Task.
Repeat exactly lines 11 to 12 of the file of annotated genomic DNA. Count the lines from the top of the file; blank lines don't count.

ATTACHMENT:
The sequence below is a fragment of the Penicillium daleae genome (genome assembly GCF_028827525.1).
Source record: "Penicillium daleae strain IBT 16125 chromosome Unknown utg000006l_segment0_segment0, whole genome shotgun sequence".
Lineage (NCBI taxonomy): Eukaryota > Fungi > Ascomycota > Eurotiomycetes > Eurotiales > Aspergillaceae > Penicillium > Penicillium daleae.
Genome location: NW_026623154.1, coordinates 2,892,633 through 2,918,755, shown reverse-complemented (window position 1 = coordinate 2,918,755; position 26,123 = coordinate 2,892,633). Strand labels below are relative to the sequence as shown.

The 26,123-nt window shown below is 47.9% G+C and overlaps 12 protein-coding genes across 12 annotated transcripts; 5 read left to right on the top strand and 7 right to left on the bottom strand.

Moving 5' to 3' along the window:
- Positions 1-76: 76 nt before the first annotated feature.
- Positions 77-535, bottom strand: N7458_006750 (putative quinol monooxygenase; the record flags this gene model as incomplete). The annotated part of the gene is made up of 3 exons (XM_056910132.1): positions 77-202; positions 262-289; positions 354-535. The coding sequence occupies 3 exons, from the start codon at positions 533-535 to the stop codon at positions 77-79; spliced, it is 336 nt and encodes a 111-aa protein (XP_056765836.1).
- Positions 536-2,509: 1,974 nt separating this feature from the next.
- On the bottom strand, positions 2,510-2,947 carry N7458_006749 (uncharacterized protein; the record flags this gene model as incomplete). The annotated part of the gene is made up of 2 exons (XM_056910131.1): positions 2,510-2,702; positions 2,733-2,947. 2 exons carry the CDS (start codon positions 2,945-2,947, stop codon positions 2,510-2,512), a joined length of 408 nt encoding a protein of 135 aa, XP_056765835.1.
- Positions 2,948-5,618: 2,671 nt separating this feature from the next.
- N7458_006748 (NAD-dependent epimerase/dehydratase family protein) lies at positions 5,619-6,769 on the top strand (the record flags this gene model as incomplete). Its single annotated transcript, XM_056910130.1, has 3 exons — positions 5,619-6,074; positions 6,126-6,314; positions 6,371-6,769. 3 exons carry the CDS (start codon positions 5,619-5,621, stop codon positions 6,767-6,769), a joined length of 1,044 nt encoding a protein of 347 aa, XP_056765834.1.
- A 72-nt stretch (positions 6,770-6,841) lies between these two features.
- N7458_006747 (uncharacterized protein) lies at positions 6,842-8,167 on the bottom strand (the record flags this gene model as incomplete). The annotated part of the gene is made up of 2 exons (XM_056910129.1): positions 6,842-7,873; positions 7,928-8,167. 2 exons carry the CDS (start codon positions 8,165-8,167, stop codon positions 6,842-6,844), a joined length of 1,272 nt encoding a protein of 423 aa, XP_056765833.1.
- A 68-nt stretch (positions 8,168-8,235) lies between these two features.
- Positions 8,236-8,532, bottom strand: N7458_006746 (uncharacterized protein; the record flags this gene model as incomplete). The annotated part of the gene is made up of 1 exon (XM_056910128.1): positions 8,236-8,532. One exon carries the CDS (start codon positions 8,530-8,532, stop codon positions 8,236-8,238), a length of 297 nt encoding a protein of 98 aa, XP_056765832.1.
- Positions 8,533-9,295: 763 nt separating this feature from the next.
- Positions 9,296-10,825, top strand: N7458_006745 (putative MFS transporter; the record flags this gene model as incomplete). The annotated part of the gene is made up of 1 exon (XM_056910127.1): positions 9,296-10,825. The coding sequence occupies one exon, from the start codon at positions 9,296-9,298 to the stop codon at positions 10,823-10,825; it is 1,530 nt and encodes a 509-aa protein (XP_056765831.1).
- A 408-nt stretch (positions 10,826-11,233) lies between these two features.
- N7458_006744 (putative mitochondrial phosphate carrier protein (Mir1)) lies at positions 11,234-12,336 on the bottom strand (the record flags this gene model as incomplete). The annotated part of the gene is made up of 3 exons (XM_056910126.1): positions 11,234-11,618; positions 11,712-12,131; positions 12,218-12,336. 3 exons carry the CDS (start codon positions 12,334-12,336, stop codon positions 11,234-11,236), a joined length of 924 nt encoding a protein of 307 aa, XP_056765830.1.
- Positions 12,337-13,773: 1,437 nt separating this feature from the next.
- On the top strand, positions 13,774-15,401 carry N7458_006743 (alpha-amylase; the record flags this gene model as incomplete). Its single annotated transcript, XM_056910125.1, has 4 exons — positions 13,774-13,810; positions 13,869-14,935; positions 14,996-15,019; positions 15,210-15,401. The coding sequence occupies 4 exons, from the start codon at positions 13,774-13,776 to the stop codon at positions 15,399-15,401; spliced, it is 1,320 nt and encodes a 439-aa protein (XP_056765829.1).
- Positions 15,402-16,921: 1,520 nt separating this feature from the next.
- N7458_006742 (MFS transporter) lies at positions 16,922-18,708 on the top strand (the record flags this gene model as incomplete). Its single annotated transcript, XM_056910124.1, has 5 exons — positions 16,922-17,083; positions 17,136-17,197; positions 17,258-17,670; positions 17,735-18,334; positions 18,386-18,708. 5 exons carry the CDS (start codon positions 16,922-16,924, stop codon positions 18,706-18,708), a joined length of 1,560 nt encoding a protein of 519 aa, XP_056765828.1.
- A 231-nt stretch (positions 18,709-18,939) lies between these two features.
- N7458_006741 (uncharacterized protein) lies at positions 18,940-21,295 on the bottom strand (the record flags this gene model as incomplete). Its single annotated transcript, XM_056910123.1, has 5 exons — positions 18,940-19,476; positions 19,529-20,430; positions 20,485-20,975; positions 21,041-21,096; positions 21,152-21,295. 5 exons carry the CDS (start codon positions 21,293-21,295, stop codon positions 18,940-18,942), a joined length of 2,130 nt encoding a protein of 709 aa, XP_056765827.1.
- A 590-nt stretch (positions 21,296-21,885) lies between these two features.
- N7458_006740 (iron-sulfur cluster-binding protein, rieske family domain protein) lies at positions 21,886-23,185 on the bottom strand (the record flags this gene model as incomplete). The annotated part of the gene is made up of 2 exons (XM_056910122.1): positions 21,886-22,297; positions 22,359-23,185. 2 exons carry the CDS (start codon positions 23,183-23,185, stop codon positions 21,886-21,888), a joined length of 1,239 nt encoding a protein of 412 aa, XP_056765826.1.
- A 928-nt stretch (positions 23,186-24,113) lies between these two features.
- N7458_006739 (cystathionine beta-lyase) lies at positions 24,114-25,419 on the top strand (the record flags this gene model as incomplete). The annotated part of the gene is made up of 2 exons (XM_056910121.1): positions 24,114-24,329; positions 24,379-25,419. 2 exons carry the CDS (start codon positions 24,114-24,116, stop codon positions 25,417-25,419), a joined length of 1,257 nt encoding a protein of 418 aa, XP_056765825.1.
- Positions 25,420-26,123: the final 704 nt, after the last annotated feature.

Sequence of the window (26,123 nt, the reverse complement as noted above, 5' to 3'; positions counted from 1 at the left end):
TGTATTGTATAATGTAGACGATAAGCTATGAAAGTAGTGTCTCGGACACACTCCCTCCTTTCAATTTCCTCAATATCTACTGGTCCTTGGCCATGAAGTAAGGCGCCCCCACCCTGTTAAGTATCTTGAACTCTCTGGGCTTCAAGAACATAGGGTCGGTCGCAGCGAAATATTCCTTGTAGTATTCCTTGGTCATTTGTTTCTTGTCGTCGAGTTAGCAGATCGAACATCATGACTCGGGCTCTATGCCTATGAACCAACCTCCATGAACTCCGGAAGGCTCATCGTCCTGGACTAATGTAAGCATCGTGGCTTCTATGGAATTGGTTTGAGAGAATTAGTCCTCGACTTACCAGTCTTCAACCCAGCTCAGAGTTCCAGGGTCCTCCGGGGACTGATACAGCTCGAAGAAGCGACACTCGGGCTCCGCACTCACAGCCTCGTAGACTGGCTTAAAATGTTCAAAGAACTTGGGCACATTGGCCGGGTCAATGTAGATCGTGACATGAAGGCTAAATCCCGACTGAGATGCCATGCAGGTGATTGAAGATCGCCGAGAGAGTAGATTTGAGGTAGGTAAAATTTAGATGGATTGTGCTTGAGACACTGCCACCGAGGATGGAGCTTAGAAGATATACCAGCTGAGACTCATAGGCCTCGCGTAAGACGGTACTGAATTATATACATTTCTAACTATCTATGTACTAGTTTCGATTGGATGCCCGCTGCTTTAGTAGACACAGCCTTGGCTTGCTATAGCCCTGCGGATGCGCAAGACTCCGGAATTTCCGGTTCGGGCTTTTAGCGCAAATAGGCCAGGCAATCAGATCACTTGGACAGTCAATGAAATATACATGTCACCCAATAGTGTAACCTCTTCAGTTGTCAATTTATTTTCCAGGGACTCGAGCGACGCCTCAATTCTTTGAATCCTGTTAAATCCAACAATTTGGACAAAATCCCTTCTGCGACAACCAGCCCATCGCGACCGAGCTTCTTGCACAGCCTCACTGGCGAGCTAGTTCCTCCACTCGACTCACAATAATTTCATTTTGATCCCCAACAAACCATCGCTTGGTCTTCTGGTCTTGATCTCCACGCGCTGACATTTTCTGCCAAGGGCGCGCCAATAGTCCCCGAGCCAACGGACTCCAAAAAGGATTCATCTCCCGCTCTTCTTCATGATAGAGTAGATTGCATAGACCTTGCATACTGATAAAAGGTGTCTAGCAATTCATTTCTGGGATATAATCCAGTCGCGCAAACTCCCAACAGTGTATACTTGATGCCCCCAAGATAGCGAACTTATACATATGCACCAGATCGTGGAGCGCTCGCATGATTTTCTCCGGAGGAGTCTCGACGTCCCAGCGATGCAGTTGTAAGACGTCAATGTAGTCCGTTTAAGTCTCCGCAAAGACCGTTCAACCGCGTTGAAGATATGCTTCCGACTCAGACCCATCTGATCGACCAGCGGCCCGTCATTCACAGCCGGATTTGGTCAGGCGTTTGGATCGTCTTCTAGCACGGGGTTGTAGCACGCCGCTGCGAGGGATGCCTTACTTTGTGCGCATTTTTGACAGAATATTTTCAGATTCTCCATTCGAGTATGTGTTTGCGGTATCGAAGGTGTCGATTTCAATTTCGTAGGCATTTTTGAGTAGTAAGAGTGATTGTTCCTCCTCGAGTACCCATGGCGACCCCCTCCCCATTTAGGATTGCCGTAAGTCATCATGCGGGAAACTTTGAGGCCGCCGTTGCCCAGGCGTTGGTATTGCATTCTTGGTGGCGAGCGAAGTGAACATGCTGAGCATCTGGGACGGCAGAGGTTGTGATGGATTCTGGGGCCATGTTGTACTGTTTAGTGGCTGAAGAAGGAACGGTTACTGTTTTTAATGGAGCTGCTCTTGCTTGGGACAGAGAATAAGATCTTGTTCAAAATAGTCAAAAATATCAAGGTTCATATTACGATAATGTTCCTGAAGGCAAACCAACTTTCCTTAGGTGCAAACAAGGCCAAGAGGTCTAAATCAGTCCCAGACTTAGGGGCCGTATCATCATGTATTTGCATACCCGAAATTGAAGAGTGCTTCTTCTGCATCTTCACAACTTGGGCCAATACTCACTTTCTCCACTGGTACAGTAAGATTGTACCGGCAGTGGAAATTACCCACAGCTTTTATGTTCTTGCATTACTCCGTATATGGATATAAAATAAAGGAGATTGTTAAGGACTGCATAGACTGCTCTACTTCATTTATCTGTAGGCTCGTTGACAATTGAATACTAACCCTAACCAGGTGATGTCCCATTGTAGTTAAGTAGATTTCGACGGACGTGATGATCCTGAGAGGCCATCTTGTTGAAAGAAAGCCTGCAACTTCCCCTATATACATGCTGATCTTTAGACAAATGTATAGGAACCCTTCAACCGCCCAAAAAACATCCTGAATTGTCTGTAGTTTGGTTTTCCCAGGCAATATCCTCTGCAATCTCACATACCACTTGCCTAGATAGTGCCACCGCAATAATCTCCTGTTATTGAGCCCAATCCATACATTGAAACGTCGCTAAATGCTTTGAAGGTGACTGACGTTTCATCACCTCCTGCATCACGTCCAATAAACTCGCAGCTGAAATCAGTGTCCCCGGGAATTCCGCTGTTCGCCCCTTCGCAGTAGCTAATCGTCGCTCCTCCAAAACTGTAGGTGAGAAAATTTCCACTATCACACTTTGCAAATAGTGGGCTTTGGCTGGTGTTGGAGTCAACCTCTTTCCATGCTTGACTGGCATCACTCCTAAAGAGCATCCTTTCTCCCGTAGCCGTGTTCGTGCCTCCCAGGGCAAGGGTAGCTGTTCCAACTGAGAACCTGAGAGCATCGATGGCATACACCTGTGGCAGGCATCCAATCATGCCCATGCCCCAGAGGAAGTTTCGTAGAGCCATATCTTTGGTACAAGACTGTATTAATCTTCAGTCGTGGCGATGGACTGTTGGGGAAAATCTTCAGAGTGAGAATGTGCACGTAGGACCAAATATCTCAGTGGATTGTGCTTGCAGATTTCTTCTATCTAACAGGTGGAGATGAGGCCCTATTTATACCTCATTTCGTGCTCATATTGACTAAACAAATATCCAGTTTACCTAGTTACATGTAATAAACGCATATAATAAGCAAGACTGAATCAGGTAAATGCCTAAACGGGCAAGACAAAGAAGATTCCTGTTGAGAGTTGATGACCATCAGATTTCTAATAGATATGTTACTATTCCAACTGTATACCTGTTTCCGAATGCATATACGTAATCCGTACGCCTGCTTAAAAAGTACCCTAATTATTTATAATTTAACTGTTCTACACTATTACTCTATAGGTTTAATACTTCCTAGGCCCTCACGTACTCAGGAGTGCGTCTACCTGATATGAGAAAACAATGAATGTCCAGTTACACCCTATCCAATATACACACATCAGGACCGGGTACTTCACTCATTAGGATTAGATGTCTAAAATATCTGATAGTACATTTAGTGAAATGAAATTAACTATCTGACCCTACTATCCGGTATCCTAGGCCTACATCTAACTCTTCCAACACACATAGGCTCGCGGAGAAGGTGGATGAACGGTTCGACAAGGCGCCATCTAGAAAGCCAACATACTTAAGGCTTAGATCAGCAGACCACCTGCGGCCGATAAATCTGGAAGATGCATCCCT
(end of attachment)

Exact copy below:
- Positions 2,948-5,618: 2,671 nt separating this feature from the next.
- N7458_006748 (NAD-dependent epimerase/dehydratase family protein) lies at positions 5,619-6,769 on the top strand (the record flags this gene model as incomplete). Its single annotated transcript, XM_056910130.1, has 3 exons — positions 5,619-6,074; positions 6,126-6,314; positions 6,371-6,769. 3 exons carry the CDS (start codon positions 5,619-5,621, stop codon positions 6,767-6,769), a joined length of 1,044 nt encoding a protein of 347 aa, XP_056765834.1.